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    Is it possible to look at being the other guardians of her along with her dad and do visits with your sister until she gets things together.. although it doesn't sound like that might ever happen from what you're saying.

    Wish I had some proper advice mate, hopefully someone passes by here with a link to a good advice or something more than just thoughts
     
  6. chippyteaforme

    chippyteaforme
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    She accuses him of all sorts, but she's a nasty piece of work. She's accused us of all sorts in the past - had dad arrested for assaulting her, then dropped the charges at 5am when she 'sobered up'. She's done worse than that but I shouldn't really discuss it on an open forum, suffice to say I don't feel safe in her company most of the time.

    She was bragging about the fact that, 6 months after their quickie Vegas wedding, she could take his house e.t.c. and leave him homeless (note he has no parents, they both died young and while he's a lovely young man, I feel he's quite a vulnerable chap).

    Well, anyway, she let everyone down today (couldn't have the niece overnight as promised because of an 'emergency callout from a doctor' (*ahem* bulls**t), but luckily the father doesn't work tomorrow and actually seemed grateful for an extended period with his daughter, which is great!

    Don't get me wrong, we'd have gladly had her for the night, but she's honestly better with her dad, he seems absolutely awesome.

    The niece yesterday said that she didn't like staying around her mum's because 'she doesn't wake up until late and I have to be quiet and not put the TV on', or words to that effect even if not a direct quote. Basically her mum stays up 'til silly o'clock on Facebook drinking and doesn't get up 'til afternoon, whereas the niece normally gets up (when staying with us) at about 8am.

    Awkward - my sister clearly is making a right hash of this, but we've tried in the past to get her on the straight and narrow and after a day or two it's back to square one - disappearing, drug taking, e.t.c.

    She's my sister and I want her to get help and sort her life out, but ultimately she has to make that decision herself, she's 30 this year though :O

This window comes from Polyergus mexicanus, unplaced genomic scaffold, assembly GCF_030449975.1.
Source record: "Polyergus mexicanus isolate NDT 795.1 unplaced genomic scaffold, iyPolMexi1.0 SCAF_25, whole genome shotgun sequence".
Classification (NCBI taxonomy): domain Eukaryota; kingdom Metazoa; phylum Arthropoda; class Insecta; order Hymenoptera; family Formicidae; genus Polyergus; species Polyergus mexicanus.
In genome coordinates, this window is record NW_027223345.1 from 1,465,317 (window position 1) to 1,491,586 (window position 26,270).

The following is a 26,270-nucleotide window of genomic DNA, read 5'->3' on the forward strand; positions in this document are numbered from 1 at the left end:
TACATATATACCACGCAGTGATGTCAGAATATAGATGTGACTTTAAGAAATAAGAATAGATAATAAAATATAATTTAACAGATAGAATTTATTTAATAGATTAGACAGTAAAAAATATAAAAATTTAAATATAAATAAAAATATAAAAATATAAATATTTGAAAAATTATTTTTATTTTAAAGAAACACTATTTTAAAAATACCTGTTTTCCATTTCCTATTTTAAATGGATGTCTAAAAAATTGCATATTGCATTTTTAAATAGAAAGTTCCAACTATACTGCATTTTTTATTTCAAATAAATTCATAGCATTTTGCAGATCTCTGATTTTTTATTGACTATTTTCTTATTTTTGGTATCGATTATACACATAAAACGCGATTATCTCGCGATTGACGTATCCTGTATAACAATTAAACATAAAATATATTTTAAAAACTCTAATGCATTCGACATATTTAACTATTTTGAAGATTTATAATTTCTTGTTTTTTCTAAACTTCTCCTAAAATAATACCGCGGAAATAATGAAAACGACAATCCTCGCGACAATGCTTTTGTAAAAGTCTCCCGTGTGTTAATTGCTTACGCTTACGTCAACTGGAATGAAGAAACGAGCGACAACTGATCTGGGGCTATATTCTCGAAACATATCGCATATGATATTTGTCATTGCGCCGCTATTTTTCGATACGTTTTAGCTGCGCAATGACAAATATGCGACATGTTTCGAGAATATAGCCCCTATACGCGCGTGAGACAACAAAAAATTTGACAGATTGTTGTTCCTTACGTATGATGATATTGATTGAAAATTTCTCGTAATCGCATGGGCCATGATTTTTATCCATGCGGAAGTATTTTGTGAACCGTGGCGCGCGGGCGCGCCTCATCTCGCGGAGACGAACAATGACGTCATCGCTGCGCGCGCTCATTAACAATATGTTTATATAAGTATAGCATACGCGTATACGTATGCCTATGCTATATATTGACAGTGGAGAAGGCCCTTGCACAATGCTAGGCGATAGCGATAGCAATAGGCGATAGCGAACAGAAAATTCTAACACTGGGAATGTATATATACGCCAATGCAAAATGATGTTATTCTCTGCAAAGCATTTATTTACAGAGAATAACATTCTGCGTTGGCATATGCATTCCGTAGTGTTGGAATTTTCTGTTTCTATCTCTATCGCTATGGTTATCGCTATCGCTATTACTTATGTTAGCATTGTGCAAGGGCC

Last edited: Mar 7, 2013
  7. Rorifett

    Rorifett
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    What about child services so the dad is sole guardian? Is his name on the birth certificate? My sister works in an area with family issues, I'll speak to her and see what she's saying is the 'standard' up here for this kind of situation. Breaks my heart hearing this sort of thing, such a shame your niece is already being 'trained' to skirt around mum's issues. My sister has a major job interview on the 13th but I'll ask her about this afterwards and hopefully she has some good advice.

    What county do you stay in?
     
  8. chippyteaforme

    chippyteaforme
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    Thanks for your help! We are in Lincolnshire (Spalding, as indicated by my profile).
     
  9. BB3Lions

    BB3Lions
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    Poor girl, she needs stability/routine hence the structured laying out of her personal possessions.

    Her lifestyle is affecting her badly, time to get help from professionals, teachers etc, give her reassurance, cuddles, structure before its too late.

    Good luck, but act quickly.
     
  10. noiseboy72

    noiseboy72
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    Our youngest daughter sometimes exhibits OCD type behaviour and likes certain things to be "her" way. For instance, her light on her desk must not be obscured, so that she gets any shadows, and her blankets have to be in a precise order on her bed.

    As others have said, it's just a routine thing with her and otherwise, she is perfectly happy.

    Warning signs you need to look for include repetitive actions - turning a light on and off, compulsively washing hands over and over again, or only eating foods in a certain order, that sort of thing. Liking order and laying out toys in a certain pattern is nothing to worry about IMHO and is just giving her life some structure and a sense of ownership.
     
  11. Rob8980

    Rob8980
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    Our little girl is also 3.5 years old and shows similar traits such as lining up her teddy's and putting certain toys in certain places, she is perfectly happy and has 2 parents who live together who think the world of her. I think it is just something some children do and may not be related to the problems you are having with your sister. Not having her mum around as much as she would like though cant be helping matters.